Some dogs will submissively urinate when people approach them. This is often seen in puppies, young females, insecure dogs, or dogs who have been repeatedly corrected.
The cause of this behavior is that the urinary sphincter relaxes during stress. If your puppy or dog urinates when you approach him, try the following:
1. Keep all greetings and departures calm and brief.
2. During greetings, your body posture should be non-threatening. Squat down and turn sideways.
3. Let the dog come to you instead of you approaching him.
4. Avoid prolonged eye contact when greeting (this is threatening to dogs).
5. Do not pet the dog on his head or back during greeting (this is a subtle form of asserting dominance over dogs). Pet him under his chin, behind his ears, or on his chest.
6. Do not praise the dog (petting, voice etc.) during submissive urination. This will reinforce the behavior. Saying “it’s OK, Fluffy, don’t be scared” only tells Fluffy that you are happy with the submissive behavior. You should IGNORE submissive behaviors.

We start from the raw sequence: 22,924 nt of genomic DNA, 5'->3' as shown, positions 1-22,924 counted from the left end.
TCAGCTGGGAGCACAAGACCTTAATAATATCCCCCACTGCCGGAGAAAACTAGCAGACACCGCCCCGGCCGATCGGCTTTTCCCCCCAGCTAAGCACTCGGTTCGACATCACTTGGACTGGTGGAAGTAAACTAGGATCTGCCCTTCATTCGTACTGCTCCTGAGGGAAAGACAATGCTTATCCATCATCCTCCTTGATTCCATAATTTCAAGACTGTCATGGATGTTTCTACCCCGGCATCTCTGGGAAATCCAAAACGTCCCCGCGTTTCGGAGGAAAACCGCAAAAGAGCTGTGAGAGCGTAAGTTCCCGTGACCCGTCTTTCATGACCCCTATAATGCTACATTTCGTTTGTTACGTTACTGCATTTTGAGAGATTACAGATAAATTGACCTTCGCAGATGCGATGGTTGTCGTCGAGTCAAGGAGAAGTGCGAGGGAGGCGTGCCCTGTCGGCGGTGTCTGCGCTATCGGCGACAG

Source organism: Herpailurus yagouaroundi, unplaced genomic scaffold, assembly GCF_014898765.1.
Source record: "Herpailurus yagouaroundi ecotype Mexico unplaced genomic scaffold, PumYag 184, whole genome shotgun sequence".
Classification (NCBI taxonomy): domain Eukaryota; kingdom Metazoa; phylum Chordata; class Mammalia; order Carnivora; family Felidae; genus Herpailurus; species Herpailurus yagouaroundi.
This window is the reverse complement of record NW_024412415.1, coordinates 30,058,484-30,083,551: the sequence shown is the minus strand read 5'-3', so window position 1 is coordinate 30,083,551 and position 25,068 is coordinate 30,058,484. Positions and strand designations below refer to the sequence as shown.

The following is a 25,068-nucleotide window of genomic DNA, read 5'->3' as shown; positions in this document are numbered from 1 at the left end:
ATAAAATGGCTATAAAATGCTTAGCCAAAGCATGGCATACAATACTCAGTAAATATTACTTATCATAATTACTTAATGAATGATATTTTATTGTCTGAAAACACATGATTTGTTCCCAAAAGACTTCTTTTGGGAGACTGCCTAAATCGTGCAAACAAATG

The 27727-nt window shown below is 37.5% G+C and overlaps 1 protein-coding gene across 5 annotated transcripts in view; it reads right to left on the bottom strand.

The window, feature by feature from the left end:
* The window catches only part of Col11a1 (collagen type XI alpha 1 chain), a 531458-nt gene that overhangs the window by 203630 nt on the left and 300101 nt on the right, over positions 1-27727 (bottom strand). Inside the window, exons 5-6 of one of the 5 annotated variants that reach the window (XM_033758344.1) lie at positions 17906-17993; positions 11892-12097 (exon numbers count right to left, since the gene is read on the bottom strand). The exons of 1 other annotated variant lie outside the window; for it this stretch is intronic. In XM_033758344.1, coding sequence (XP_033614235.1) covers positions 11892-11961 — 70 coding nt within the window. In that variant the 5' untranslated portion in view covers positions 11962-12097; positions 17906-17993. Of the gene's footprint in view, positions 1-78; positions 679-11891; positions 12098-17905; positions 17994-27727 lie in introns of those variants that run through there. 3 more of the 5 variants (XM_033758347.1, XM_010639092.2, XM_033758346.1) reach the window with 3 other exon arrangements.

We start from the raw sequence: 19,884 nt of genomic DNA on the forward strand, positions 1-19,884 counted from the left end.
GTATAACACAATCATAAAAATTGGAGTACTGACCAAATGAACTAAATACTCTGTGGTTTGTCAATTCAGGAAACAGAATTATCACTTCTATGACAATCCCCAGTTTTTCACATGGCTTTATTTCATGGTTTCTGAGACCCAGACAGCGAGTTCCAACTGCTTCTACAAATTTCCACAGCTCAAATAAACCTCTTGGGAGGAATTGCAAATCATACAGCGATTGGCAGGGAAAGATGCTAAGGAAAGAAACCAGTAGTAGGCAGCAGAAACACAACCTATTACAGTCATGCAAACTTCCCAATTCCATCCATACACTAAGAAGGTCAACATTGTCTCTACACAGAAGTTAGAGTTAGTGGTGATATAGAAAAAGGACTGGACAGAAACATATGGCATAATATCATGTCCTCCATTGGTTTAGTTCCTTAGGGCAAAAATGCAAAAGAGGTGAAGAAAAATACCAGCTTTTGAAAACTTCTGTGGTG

7. DO NOT PUNISH THE DOG UNDER ANY CIRCUMSTANCES!
8. Eliminate odor where dog has urinated using an enzymatic cleaner.
9. Counter-conditioning process:
- Start when your dog has an empty bladder
- Squat down and hold a treat in hand and ignore the dog
- Let him come to you to get the treat
- Tell him to sit and give it the treat
- Repeat this over and over until he is comfortable coming to you, and sitting.
Have all members of the family and then a few friends go through this counter-conditioning. Our goal is to change your dog’s greeting behavior from one of submission to one of confidence. Repeatedly being rewarded with a food treat for sitting will build his confidence, in addition to the fact that a dog is less likely to urinate if he is sitting.